Council plan to brighten holidays

ALEX FENSOME AND KATIE CHAPMAN
Last updated 05:00 27/03/2014

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Weta could be paid $1 million to create a dramatic New Year display under Wellington City Council plans for holiday celebrations.

The plan also calls for prominent landmarks such as the cable car to be wrapped like presents in the runup to Christmas, and for new lights to decorate the streets.

The council will be presented with the plan today. It comes after it was criticised for Scrooge-like behaviour last year over its lack of Christmas lights.

Business people and the public complained the inner city was joyless and grey after the council retired decorations around the city without replacing them.

Under the new proposal, Weta would be asked to create an "on-harbour light projection display" for New Year's Eve.

New street lights, Christmas trees and banners would be set up, while the cable car and other "icon features" would be wrapped up like presents.

The council spends $295,000 on Christmas and New Year. If the plan is approved, it would spend an additional $500,000 this year. In total it could cost up to $1.5 million over two years, with $800,000 to $1m earmarked for Weta in 2016.

Mayor Celia Wade-Brown said that Wellington would have a "vibrant, memorable December 2014".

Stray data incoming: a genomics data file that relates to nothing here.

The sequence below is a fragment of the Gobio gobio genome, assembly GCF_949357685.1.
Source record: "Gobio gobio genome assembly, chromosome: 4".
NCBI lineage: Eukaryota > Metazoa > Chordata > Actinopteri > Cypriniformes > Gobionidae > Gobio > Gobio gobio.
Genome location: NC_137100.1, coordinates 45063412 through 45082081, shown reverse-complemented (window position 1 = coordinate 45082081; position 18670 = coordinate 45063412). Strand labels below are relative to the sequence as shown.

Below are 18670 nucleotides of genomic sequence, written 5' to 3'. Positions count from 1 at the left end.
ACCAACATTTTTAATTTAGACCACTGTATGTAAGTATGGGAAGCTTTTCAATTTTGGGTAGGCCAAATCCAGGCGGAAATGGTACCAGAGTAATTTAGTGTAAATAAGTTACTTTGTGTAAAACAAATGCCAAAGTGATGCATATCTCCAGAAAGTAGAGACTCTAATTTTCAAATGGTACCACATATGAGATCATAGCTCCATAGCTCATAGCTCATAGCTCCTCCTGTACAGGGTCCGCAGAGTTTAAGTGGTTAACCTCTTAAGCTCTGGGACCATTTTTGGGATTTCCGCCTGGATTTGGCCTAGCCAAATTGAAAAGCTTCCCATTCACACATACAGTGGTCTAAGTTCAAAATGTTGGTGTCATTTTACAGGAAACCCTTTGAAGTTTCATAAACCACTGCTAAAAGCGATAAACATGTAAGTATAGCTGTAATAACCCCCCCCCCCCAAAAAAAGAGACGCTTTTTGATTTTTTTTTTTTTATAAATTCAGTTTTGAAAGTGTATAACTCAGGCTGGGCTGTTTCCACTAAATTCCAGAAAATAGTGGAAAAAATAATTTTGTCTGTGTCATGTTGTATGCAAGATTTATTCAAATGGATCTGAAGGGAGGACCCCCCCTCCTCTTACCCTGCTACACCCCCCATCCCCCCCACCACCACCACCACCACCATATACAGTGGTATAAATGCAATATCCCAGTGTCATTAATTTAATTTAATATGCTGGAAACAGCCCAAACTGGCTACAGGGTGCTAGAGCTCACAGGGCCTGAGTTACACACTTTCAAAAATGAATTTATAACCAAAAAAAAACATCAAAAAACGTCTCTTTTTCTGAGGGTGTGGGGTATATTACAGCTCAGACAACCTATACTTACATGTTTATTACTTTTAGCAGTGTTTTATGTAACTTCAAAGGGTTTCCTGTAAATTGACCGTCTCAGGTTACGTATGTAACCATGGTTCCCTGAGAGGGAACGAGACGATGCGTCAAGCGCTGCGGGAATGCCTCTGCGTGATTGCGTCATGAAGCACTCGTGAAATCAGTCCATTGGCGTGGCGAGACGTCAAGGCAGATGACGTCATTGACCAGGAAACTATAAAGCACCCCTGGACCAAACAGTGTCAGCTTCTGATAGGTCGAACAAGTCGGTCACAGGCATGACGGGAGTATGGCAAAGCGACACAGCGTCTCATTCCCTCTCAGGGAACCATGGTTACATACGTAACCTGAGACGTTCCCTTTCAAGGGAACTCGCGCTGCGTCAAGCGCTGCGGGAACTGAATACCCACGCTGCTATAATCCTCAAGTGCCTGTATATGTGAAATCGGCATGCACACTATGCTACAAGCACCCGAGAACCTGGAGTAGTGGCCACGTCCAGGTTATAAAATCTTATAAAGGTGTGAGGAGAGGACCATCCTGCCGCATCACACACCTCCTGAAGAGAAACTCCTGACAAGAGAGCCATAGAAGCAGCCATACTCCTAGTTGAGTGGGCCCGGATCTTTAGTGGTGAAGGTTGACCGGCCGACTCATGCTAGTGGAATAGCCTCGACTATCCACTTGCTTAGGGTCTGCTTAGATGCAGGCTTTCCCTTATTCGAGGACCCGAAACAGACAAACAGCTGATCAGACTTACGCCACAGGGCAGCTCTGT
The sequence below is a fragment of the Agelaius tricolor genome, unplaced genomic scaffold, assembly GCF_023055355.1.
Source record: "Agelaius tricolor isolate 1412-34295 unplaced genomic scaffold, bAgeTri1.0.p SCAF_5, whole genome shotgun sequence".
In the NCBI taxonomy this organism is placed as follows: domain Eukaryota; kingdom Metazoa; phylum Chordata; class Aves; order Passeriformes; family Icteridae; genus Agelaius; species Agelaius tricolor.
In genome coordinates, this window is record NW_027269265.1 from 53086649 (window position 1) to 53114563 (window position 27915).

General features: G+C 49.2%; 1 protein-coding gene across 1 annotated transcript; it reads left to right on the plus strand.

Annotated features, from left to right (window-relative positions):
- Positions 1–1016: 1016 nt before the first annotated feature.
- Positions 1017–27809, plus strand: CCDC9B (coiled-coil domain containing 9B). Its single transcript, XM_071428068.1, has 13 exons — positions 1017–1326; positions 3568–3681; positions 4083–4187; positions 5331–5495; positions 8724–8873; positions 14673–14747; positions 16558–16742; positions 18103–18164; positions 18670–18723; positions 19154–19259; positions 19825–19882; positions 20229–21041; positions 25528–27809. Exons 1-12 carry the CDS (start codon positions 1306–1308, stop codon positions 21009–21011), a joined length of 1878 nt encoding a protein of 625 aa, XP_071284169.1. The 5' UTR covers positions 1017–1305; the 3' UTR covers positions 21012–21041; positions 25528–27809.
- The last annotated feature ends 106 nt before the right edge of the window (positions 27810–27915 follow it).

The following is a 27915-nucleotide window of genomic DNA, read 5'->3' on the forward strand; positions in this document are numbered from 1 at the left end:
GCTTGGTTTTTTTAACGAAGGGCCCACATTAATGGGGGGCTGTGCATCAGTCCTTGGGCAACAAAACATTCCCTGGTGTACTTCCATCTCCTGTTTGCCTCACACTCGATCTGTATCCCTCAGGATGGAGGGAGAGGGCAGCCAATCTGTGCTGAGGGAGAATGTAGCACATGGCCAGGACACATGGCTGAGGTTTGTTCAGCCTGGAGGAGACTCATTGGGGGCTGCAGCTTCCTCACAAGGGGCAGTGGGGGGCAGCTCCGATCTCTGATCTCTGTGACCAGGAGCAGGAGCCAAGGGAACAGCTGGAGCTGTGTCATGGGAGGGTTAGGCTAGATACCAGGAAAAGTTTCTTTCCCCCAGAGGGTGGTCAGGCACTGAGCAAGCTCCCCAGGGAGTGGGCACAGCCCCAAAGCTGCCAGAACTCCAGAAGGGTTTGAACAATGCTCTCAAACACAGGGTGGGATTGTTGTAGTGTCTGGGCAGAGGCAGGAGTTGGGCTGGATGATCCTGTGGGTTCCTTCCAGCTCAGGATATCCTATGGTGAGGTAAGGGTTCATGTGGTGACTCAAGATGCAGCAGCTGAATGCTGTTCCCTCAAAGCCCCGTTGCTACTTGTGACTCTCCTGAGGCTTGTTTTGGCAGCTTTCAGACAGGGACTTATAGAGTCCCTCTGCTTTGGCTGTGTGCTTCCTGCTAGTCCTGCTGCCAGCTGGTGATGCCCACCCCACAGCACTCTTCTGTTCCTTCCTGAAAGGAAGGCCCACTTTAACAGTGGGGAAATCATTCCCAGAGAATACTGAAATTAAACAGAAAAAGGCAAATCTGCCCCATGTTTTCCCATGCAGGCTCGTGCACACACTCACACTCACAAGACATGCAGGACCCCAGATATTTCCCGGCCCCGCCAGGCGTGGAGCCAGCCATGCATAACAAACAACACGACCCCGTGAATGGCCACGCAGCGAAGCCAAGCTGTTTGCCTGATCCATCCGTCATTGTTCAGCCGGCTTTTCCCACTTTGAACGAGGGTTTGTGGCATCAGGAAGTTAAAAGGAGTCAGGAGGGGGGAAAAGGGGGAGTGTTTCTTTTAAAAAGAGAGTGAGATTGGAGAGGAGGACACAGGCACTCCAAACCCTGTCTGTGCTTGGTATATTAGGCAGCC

The leadup to Christmas would include local family events, street decorations, and more shop window dressing, as well as a Christmas tree and Santa Parade. "We'll also make sure people want to be here for New Year's Eve. We'll see in 2015 with a bang and we're in the planning stage for a new three-day music festival."

Earlier in the day it emerged that the council had rejected plans for a Christmas light festival that proposed turning the Beehive into a Christmas cake and St James Theatre into Santa's workshop.

First Star Communications, which came up with the plans, said that the council saw them as too expensive and "following the northern hemisphere".

Yesterday creative director Adam Blackwell said the design was based on best practice worldwide that helped to boost retail.

"Most of Wellington's events are great at supporting hospitality; the Wellington Festival of Christmas was designed to support retail as well."

The Retailers Association urged councillors to fund festive promotions, saying they should be trying to emulate New York at Christmas time.

That city was renowned for its Christmas decorations and atmosphere, the association's government relations manager, Barry Hellberg, said. "If New York can do it, why can't Wellington do something similar?"

Council spokesman Richard MacLean said parts of the First Star Communications idea were brilliant, but the cost of up to $1.4m and the time of year ruled it out. It did not get dark until almost 10pm in summer, so many people, including youngsters, would miss out on the lights.

Watch a video of the Wellington Festival of Christmas proposal

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